Meet at the southeast corner of the Mosholu Avenue park entrance. The history of birding and Van Cortlandt Park are inseparable. Influential birders such as Roger Tory Peterson and Allan D. Cruickshank got their starts on Van Cortlandt’s ecologically diverse grounds. These walks celebrate the tradition set forth by these great ornithologists. Participants will look for various species of residents and migrants and discuss a wide range of avian topics. No registration necessary. No limit. Free

Saturday, September 14, 2019, 9:30am – 10:30am
Queens Botanical Garden Bird Walks
Saturdays, September 14 and October 26,
Sundays, October 6, October 20, and November 3, 9:30-10:30am
Guide: Corey Finger with Queens Botanical Garden
Explore Queens Botanical Garden in search of migrant songbirds and learn about the valuable resources that the Garden offers birds and other wildlife. Binoculars available. Register for one date or the whole series of five walks (walk-ins welcome). Email info@queensbotanical.org or visit www.queensbotanical.org/calendar to register. Limited to 25 per walk. Free (with Garden admission)

Sunday, September 15, 2019, 9am – 4pm
Hook Mountain Hawk Watch, NY
Guide: Joe Giunta, Happy Warblers LLC
Part of the Palisades Interstate Park system, Hook Mountain has commanding views of all nearby mountains ridges and the Hudson River. From this inland hawk watch spot we expect to see many species of migrating raptors, including Broad-winged and Red-shouldered Hawks, Bald Eagles, accipiters, and falcons. Note: this trip requires a 35-minute hike up and down the mountainside. Bring binoculars, water, and a bag lunch to enjoy atop the mountain watching the hawks fly overhead. Transport by passenger van included. Limited to 12. $100 (70)
Click here to register

Sunday, September 15, 2019, 9:00am – 10:30am
Pelham Bay Park Bird Walks
Sundays, September 8-December 8, 9-10:30am
Guide: NYC Audubon with Pelham Bay Park
September 8: Meets at Rodman’s Neck Parking Lot
September 15-December 8: Meet at Orchard Beach Parking Lot
Join us to explore some of the best birding NYC has to offer. Come discover Pelham Bay Park's diverse habitat that attracts a variety of fall migrants. No registration necessary. No limit. Free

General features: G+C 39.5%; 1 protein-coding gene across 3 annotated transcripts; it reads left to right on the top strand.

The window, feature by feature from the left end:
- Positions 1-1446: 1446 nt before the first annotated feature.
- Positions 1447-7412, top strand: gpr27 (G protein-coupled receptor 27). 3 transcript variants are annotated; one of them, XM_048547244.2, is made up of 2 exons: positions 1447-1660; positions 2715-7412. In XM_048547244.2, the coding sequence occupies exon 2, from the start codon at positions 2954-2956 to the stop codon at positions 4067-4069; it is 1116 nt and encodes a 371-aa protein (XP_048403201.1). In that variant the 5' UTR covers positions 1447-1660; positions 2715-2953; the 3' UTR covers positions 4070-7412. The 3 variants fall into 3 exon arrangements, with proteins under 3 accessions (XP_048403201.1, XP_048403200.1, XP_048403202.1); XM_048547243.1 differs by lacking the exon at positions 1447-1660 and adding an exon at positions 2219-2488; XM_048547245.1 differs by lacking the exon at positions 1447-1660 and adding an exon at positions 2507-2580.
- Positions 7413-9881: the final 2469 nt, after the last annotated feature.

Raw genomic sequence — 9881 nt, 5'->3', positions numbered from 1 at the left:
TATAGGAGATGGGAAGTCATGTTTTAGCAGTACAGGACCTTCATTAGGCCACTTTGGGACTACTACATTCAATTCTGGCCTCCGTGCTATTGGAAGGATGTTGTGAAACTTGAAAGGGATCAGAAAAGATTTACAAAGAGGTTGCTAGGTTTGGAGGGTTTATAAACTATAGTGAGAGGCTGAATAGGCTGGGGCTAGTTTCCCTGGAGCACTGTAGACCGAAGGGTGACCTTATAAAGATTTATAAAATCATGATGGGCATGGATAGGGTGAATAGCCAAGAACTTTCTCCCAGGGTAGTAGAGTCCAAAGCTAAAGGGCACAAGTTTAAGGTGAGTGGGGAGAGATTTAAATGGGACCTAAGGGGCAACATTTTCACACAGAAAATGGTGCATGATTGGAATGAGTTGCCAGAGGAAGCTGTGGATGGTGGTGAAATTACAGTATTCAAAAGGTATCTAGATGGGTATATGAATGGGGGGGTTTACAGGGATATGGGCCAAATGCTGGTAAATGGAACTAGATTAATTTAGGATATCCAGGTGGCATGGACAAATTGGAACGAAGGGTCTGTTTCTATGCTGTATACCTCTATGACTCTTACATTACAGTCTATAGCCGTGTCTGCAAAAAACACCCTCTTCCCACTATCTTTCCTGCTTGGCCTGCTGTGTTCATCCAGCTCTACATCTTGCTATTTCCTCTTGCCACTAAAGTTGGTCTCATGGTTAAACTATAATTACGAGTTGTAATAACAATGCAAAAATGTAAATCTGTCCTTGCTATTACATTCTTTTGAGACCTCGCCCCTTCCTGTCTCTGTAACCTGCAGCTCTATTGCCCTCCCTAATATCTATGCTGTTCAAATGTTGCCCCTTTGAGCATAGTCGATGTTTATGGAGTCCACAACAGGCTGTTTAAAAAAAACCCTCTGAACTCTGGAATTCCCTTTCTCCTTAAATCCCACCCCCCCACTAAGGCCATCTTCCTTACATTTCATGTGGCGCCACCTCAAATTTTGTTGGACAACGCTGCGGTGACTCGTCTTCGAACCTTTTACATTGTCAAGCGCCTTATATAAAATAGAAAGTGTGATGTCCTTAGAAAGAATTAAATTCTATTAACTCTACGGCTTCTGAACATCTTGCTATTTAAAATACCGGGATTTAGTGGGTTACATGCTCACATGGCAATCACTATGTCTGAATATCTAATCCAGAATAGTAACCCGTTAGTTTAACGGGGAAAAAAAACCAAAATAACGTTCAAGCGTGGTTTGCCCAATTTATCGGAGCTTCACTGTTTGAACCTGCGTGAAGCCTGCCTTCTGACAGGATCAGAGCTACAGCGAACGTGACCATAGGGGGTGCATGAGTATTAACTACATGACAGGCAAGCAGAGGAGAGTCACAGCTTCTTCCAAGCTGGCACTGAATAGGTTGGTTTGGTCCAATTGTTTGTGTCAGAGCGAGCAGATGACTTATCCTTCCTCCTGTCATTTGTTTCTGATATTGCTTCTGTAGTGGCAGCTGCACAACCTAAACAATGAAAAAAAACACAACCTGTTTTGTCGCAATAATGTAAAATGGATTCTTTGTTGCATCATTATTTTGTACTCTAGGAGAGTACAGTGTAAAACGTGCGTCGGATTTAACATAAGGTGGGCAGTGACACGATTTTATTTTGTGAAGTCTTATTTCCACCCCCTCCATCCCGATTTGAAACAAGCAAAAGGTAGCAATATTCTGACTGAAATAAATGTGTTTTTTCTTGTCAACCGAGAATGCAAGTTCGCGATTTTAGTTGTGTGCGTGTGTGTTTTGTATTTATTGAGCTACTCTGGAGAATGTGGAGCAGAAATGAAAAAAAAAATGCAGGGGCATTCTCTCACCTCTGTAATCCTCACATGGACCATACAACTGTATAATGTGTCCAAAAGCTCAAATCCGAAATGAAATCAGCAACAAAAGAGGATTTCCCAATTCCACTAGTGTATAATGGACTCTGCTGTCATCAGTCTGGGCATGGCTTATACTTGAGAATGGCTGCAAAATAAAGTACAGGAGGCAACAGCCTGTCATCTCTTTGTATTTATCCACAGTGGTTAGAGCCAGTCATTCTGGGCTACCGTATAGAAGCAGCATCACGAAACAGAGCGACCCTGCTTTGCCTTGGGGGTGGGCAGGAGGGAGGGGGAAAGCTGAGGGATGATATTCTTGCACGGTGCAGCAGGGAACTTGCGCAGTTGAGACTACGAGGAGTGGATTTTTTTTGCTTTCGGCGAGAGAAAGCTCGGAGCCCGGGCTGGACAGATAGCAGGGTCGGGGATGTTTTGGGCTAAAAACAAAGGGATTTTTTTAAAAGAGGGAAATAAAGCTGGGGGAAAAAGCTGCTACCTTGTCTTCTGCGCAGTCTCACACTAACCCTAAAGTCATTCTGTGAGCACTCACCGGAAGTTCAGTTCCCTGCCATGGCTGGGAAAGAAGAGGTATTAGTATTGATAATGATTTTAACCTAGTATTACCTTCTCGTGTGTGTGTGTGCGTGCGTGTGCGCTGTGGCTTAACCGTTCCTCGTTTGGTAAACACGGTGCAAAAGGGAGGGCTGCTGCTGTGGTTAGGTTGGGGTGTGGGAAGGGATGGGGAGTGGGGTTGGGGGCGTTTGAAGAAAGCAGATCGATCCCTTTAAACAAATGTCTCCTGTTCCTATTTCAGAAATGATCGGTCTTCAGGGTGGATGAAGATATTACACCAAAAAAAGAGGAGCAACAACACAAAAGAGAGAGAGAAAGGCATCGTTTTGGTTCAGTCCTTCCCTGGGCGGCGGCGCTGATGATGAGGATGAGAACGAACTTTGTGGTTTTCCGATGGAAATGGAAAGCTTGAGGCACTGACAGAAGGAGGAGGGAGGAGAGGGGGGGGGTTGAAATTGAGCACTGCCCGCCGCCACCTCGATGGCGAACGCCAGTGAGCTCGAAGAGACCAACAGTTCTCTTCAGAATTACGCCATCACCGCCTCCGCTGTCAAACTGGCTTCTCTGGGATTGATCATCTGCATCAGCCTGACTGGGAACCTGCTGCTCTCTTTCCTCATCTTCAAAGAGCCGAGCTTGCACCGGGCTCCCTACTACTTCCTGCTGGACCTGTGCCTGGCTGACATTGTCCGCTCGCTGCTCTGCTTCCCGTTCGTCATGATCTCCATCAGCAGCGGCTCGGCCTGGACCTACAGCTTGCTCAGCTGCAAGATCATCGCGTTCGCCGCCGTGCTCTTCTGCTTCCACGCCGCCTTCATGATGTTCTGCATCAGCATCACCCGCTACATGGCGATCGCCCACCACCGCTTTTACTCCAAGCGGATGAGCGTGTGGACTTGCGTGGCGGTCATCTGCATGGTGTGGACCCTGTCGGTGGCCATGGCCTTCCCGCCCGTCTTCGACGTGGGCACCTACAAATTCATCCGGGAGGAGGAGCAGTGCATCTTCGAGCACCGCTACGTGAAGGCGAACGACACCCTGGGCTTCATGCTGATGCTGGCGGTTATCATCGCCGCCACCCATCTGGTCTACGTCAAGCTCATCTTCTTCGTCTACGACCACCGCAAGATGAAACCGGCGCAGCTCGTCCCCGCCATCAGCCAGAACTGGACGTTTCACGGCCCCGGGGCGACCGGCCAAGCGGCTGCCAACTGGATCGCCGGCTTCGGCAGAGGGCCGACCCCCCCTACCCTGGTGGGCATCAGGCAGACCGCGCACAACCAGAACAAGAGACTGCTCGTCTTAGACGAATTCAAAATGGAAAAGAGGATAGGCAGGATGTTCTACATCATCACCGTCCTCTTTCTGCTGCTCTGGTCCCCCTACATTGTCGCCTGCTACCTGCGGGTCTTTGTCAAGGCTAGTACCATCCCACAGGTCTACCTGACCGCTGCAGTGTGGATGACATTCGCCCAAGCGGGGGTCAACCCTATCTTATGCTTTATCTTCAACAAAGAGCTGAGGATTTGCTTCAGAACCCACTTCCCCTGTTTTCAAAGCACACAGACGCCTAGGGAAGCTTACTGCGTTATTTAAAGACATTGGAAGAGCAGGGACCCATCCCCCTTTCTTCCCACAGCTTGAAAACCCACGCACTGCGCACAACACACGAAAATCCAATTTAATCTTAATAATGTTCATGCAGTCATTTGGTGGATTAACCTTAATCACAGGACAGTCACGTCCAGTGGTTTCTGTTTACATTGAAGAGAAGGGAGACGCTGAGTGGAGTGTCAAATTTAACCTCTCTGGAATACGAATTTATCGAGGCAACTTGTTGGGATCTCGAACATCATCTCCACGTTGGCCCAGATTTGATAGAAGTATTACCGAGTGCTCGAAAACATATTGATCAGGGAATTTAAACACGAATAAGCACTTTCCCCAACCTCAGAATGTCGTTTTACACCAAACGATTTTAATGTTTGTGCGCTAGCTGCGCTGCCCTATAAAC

Sunday, September 15, 2019, 2pm – 3pm
Governors Island Free Bird Walks
Saturdays, August 31, September 8, September 14, 2-3pm
Sundays, September 1 and September 28, 2-3pm
Guide: NYC Audubon
Meet at Nolan Park House #17. Join us for a bird walk around beautiful and historic Governors Island, which boasts over 200 species on ebird.org. Learn about the island's fascinating history and search for waterbirds, raptors, waterfowl, and more. Binoculars are available. No registration necessary. No limit. Free

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New York Botanical Garden (Bronx)
Saturdays -- 11:00 a.m.
Debbie Becker leads a free bird walk at the Garden every Saturday from 11am to 12:30pm beginning at the Reflecting Pool in the Leon Levy Visitor Center
Meet at the Reflecting Pool at the Leon Levy Visitor Center
Included in All-Garden Pass
Get Tickets

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New York City WILD!
Sunday, September 15, 2019, 11:00am
NYC Wild! Essentials: Staten Island: Freshkills Park "Discovery Day"

For the FULL INFORMATION ABOUT EACH WALK click HERE to take you to the Eventbrite Profile page where you will find all details (scroll down to the thumbnails) for each of the outings and how to SIGN UP

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Protectors of Pine Oak Woods
Saturday, September 14, 2019, 10:00am-12:00pm
New Springville Greenway
Richmond Avenue near Draper Place
The Greenway, opened in November 2015 as part of the Freshkills Park development, is a protected bicycle and pedestrian path connecting four of Staten Island’s parks while skirting one of its busiest commercial avenues.